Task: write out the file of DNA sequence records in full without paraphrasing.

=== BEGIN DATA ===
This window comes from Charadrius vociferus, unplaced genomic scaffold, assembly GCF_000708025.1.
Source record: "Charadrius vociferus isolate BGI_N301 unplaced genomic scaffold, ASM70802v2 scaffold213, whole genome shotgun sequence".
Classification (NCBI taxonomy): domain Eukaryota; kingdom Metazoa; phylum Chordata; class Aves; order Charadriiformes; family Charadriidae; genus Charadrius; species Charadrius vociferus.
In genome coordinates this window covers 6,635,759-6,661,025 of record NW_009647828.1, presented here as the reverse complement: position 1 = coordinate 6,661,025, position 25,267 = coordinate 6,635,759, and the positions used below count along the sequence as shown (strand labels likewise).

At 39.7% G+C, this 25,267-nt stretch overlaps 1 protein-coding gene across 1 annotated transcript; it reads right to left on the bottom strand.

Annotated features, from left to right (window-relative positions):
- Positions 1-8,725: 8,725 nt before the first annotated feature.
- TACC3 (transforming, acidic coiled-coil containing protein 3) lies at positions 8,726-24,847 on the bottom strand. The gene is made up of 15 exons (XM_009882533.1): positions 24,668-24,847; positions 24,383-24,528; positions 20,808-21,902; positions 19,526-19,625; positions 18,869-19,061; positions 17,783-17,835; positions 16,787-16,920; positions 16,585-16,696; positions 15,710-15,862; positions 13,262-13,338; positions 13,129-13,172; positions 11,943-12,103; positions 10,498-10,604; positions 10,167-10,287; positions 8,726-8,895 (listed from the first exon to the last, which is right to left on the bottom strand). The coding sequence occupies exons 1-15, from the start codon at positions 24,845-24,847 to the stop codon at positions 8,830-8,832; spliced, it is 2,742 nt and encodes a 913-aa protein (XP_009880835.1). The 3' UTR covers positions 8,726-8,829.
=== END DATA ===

This window comes from Charadrius vociferus, unplaced genomic scaffold, assembly GCF_000708025.1.
Source record: "Charadrius vociferus isolate BGI_N301 unplaced genomic scaffold, ASM70802v2 scaffold213, whole genome shotgun sequence".
Classification (NCBI taxonomy): domain Eukaryota; kingdom Metazoa; phylum Chordata; class Aves; order Charadriiformes; family Charadriidae; genus Charadrius; species Charadrius vociferus.
In genome coordinates this window covers 6,635,759-6,661,025 of record NW_009647828.1, presented here as the reverse complement: position 1 = coordinate 6,661,025, position 25,267 = coordinate 6,635,759, and the positions used below count along the sequence as shown (strand labels likewise).

At 39.7% G+C, this 25,267-nt stretch overlaps 1 protein-coding gene across 1 annotated transcript; it reads right to left on the bottom strand.

Annotated features, from left to right (window-relative positions):
- Positions 1-8,725: 8,725 nt before the first annotated feature.
- TACC3 (transforming, acidic coiled-coil containing protein 3) lies at positions 8,726-24,847 on the bottom strand. The gene is made up of 15 exons (XM_009882533.1): positions 24,668-24,847; positions 24,383-24,528; positions 20,808-21,902; positions 19,526-19,625; positions 18,869-19,061; positions 17,783-17,835; positions 16,787-16,920; positions 16,585-16,696; positions 15,710-15,862; positions 13,262-13,338; positions 13,129-13,172; positions 11,943-12,103; positions 10,498-10,604; positions 10,167-10,287; positions 8,726-8,895 (listed from the first exon to the last, which is right to left on the bottom strand). The coding sequence occupies exons 1-15, from the start codon at positions 24,845-24,847 to the stop codon at positions 8,830-8,832; spliced, it is 2,742 nt and encodes a 913-aa protein (XP_009880835.1). The 3' UTR covers positions 8,726-8,829.